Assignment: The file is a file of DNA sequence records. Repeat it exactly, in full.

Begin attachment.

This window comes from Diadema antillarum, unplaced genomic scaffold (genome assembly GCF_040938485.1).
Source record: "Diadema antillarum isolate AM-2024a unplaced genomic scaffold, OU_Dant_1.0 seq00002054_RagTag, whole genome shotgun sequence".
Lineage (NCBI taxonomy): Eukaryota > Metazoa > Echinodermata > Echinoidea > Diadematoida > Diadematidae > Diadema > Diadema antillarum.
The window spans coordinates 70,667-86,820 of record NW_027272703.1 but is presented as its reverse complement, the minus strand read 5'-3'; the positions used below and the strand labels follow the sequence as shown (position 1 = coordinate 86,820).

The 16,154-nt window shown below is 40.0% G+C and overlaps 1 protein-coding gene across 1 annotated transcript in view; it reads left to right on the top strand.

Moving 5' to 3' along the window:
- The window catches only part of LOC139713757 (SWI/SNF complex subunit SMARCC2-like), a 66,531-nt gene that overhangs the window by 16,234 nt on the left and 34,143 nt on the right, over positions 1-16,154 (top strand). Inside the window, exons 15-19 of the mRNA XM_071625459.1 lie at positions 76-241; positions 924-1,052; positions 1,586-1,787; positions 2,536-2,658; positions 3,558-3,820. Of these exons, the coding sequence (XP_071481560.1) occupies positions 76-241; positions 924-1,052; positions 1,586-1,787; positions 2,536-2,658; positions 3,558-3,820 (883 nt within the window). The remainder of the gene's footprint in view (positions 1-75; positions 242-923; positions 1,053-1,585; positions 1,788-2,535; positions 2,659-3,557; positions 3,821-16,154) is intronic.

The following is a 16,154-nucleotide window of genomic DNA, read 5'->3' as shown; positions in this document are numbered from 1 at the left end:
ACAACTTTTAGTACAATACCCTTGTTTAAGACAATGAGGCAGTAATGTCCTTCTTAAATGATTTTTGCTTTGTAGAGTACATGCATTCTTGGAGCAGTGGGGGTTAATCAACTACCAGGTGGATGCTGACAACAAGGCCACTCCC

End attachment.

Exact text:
This window comes from Diadema antillarum, unplaced genomic scaffold (genome assembly GCF_040938485.1).
Source record: "Diadema antillarum isolate AM-2024a unplaced genomic scaffold, OU_Dant_1.0 seq00002054_RagTag, whole genome shotgun sequence".
Lineage (NCBI taxonomy): Eukaryota > Metazoa > Echinodermata > Echinoidea > Diadematoida > Diadematidae > Diadema > Diadema antillarum.
The window spans coordinates 70,667-86,820 of record NW_027272703.1 but is presented as its reverse complement, the minus strand read 5'-3'; the positions used below and the strand labels follow the sequence as shown (position 1 = coordinate 86,820).

The 16,154-nt window shown below is 40.0% G+C and overlaps 1 protein-coding gene across 1 annotated transcript in view; it reads left to right on the top strand.

Moving 5' to 3' along the window:
- The window catches only part of LOC139713757 (SWI/SNF complex subunit SMARCC2-like), a 66,531-nt gene that overhangs the window by 16,234 nt on the left and 34,143 nt on the right, over positions 1-16,154 (top strand). Inside the window, exons 15-19 of the mRNA XM_071625459.1 lie at positions 76-241; positions 924-1,052; positions 1,586-1,787; positions 2,536-2,658; positions 3,558-3,820. Of these exons, the coding sequence (XP_071481560.1) occupies positions 76-241; positions 924-1,052; positions 1,586-1,787; positions 2,536-2,658; positions 3,558-3,820 (883 nt within the window). The remainder of the gene's footprint in view (positions 1-75; positions 242-923; positions 1,053-1,585; positions 1,788-2,535; positions 2,659-3,557; positions 3,821-16,154) is intronic.

The following is a 16,154-nucleotide window of genomic DNA, read 5'->3' as shown; positions in this document are numbered from 1 at the left end:
ACAACTTTTAGTACAATACCCTTGTTTAAGACAATGAGGCAGTAATGTCCTTCTTAAATGATTTTTGCTTTGTAGAGTACATGCATTCTTGGAGCAGTGGGGGTTAATCAACTACCAGGTGGATGCTGACAACAAGGCCACTCCC